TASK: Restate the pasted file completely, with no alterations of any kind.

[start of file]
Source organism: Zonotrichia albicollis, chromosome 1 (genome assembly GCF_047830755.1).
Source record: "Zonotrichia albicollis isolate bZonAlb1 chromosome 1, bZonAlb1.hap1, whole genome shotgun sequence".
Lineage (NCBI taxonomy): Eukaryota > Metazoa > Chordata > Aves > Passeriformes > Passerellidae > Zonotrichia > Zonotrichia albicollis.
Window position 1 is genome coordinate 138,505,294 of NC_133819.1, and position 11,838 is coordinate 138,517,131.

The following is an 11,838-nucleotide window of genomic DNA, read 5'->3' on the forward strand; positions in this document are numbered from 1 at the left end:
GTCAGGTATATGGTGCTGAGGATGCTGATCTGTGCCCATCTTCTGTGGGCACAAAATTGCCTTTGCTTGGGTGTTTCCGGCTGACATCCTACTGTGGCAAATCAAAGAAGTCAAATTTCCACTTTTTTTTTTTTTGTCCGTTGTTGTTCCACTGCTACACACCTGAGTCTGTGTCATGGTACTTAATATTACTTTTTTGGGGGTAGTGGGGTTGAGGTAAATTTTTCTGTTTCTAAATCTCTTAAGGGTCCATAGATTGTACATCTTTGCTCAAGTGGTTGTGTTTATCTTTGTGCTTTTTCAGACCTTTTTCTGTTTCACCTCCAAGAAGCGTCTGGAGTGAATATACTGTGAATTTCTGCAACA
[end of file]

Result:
Source organism: Zonotrichia albicollis, chromosome 1 (genome assembly GCF_047830755.1).
Source record: "Zonotrichia albicollis isolate bZonAlb1 chromosome 1, bZonAlb1.hap1, whole genome shotgun sequence".
Lineage (NCBI taxonomy): Eukaryota > Metazoa > Chordata > Aves > Passeriformes > Passerellidae > Zonotrichia > Zonotrichia albicollis.
Window position 1 is genome coordinate 138,505,294 of NC_133819.1, and position 11,838 is coordinate 138,517,131.

The following is an 11,838-nucleotide window of genomic DNA, read 5'->3' on the forward strand; positions in this document are numbered from 1 at the left end:
GTCAGGTATATGGTGCTGAGGATGCTGATCTGTGCCCATCTTCTGTGGGCACAAAATTGCCTTTGCTTGGGTGTTTCCGGCTGACATCCTACTGTGGCAAATCAAAGAAGTCAAATTTCCACTTTTTTTTTTTTTGTCCGTTGTTGTTCCACTGCTACACACCTGAGTCTGTGTCATGGTACTTAATATTACTTTTTTGGGGGTAGTGGGGTTGAGGTAAATTTTTCTGTTTCTAAATCTCTTAAGGGTCCATAGATTGTACATCTTTGCTCAAGTGGTTGTGTTTATCTTTGTGCTTTTTCAGACCTTTTTCTGTTTCACCTCCAAGAAGCGTCTGGAGTGAATATACTGTGAATTTCTGCAACA